Reimbursement is a basic part of healthcare and understanding the different methods is important. This paper will look at several reimbursement models, including fee-for-service, capitation, pay for performance, and resource-based models that are available for this primary care office. In addition to those models listed before, this paper will analyze uninsured patients and those that are paying themselves. Analysis will include potential concerns that accompany each of these methods. Lastly, charity care delivered by our providers will be explored.
Drawback of Fee-For-Service Reimbursement
A fee-for-service model is a retrospective model where providers bill insurance companies and are paid for each service delivered/performed. These services may be a specific test, intervention, hospital stay or office visit. Amounts to be paid are determined by the payers and are included in a fee schedule (Casto, 2019)
In terms of healthcare spending and cost control, there are concerns with this type of retrospective model. Though the reimbursement amounts are known ahead of time, the actual reimbursement is not known until after the patient’s visit or treatment when exact services are billed. Because details of treatment are not known prior to services being rendered, third party payers have a lot of uncertainty with this model. Those opposed to this type of retrospective reimbursement models claim there is no incentive to control costs because reimbursement is based on what is billed. Further, there is no incentive for providers to consider less or lower cost and, potentially, less invasive treatment measures which may drive up the cost of care because providers are “rewarded” for higher amounts of potentially, unnecessary services (Casto, 2019). While a fee-for-service model is widely viewed as a thinly veiled plot for physicians to deliver more and unnecessary services just to line their pockets, physicians have historically preferred a fee for service model as this reimbursement allows them to “deliver the best care to their patients according to their professional standards” (Ikegami, 2015). Despite these drawbacks, a fee-for-service model is still widely used in America today.
Drawbacks of Capitation Reimbursement
Capitation is a prospective reimbursement model where providers are paid a pre-determined, set amount for insuring each person each month. The providers would contract with the insurance company to cover its employees and agree to pay a certain amount for each one. With this model, the amount or complexity of services provided does not matter because providers are reimbursed the same amount regardless.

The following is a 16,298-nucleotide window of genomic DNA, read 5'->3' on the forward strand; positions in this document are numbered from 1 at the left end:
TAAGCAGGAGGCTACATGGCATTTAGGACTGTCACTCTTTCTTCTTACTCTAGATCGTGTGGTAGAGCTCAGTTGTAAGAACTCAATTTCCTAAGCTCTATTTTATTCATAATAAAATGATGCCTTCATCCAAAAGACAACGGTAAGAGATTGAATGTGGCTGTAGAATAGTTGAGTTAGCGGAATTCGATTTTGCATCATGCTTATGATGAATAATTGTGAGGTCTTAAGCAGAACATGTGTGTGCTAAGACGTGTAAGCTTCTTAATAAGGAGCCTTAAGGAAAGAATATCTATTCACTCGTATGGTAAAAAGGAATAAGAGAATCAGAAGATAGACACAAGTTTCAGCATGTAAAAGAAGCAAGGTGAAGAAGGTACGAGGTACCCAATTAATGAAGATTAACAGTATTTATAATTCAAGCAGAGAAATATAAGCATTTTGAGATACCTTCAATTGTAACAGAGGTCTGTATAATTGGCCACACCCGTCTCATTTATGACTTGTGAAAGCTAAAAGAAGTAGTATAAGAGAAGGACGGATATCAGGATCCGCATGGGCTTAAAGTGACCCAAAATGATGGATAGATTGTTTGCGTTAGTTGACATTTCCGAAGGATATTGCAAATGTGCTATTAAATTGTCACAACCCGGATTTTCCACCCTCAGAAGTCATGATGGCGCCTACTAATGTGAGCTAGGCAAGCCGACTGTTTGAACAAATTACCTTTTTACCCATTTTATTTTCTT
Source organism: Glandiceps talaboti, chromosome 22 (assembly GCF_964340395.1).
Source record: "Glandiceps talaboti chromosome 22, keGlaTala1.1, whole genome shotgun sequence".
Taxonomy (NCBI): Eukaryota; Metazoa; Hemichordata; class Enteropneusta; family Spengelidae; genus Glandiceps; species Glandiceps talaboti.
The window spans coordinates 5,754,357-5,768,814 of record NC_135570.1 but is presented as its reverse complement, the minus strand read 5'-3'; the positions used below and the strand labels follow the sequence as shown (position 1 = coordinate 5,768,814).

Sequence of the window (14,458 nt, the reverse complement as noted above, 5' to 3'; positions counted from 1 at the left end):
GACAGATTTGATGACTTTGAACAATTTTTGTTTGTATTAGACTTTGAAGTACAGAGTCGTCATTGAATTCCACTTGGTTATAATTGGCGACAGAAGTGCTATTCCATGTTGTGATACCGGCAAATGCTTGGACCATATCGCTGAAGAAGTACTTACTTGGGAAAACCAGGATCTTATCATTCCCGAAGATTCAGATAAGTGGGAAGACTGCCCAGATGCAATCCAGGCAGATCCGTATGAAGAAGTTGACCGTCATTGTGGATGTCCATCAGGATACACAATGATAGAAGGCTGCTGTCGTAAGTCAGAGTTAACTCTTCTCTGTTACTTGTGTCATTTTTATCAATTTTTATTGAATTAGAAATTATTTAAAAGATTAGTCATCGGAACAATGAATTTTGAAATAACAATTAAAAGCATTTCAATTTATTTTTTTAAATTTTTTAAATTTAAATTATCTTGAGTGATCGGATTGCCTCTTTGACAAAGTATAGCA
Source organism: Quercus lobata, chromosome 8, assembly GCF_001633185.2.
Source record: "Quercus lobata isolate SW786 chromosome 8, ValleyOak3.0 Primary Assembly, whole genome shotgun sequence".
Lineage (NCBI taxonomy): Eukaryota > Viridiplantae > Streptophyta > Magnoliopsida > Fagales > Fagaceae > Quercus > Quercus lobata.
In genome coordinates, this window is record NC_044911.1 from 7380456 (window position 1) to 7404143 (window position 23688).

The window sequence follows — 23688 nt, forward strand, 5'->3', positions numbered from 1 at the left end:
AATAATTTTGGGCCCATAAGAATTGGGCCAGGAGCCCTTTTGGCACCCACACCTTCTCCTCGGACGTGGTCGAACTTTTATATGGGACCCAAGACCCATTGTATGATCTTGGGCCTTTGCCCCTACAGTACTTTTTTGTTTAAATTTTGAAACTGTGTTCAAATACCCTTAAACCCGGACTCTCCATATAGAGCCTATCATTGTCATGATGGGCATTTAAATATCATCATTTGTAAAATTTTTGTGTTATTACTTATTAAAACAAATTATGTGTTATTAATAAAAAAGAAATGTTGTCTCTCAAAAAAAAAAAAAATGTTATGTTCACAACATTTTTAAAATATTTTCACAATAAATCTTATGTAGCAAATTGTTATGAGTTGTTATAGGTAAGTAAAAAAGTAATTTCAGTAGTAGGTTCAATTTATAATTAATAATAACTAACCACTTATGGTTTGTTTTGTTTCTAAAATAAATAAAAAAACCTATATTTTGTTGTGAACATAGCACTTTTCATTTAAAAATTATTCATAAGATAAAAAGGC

The drawbacks of a capitation model include the potential delays in services or patients not receiving adequate care instead being serviced with less expensive, not as effective options (Casto, 2019). Because of the incentive to perform less services, some providers may elect to only see patients in a certain demographic that are deemed “healthier” so the services required are minimal yet their reimbursement remains the same. Finally, providers may choose not to use valuable testing or treatments because they are costly and they may not be compensated “appropriately” for their use (Oxholm et al., 2019).
Impact of Pay-for-Performance on Reimbursement
Pay for Performance, otherwise known as a value-based reimbursement model, ties specific rewards or penalties with evidence-based outcomes. Providers are reimbursed based on meeting criteria relating to patient quality and safety (Kyeremanteng, et al., 2010). While pay for performance is still a fee-for-service model, its focus is on aligning value and quality (NEJM, 2018).
According to Kyeremanteng, et al., there is no conclusive evidence that a pay for performance model provides any better value for money than traditional models (2019). Many pay for performance plans reward providers certain services required of more complex patients. “Studies and actual cases have indicated that they harm and reduce access for socioeconomically disadvantaged populations because, despite risk adjustments, providers who treat a larger share of low-income patients will not perform as well on P4P measures and therefore are incentivized to avoid treating them (NEHM, 2018). When a provider meets the quality standards of the pay for performance plan, they are reimbursed more than those who do not meet the set quality standards and with quality standards being difficult to determine, reimbursement rates may be impacted negatively.
Resource-Based Relative Value Scale or Case-Based